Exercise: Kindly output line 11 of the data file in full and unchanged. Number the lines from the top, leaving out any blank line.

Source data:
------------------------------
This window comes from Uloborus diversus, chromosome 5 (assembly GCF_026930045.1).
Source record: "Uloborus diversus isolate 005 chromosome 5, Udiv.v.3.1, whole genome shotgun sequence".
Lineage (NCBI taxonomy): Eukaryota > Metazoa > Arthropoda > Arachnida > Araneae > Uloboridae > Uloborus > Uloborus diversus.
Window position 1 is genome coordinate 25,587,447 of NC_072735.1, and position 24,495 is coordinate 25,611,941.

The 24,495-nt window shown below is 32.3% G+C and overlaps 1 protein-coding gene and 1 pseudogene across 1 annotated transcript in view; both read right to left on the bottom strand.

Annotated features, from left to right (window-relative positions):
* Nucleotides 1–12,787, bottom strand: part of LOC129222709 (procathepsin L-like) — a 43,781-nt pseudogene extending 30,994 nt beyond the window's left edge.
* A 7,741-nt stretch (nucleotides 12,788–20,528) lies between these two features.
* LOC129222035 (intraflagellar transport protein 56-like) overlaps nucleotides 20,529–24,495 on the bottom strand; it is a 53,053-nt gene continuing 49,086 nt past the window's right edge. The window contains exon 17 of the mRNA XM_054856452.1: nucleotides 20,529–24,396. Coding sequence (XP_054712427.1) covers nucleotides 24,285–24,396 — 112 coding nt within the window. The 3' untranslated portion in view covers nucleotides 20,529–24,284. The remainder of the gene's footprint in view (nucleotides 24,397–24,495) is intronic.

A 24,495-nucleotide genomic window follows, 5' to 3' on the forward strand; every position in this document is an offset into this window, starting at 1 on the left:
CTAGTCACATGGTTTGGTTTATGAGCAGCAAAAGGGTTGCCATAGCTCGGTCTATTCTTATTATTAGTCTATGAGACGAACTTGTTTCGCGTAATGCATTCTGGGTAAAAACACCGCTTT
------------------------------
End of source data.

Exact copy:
CTAGTCACATGGTTTGGTTTATGAGCAGCAAAAGGGTTGCCATAGCTCGGTCTATTCTTATTATTAGTCTATGAGACGAACTTGTTTCGCGTAATGCATTCTGGGTAAAAACACCGCTTT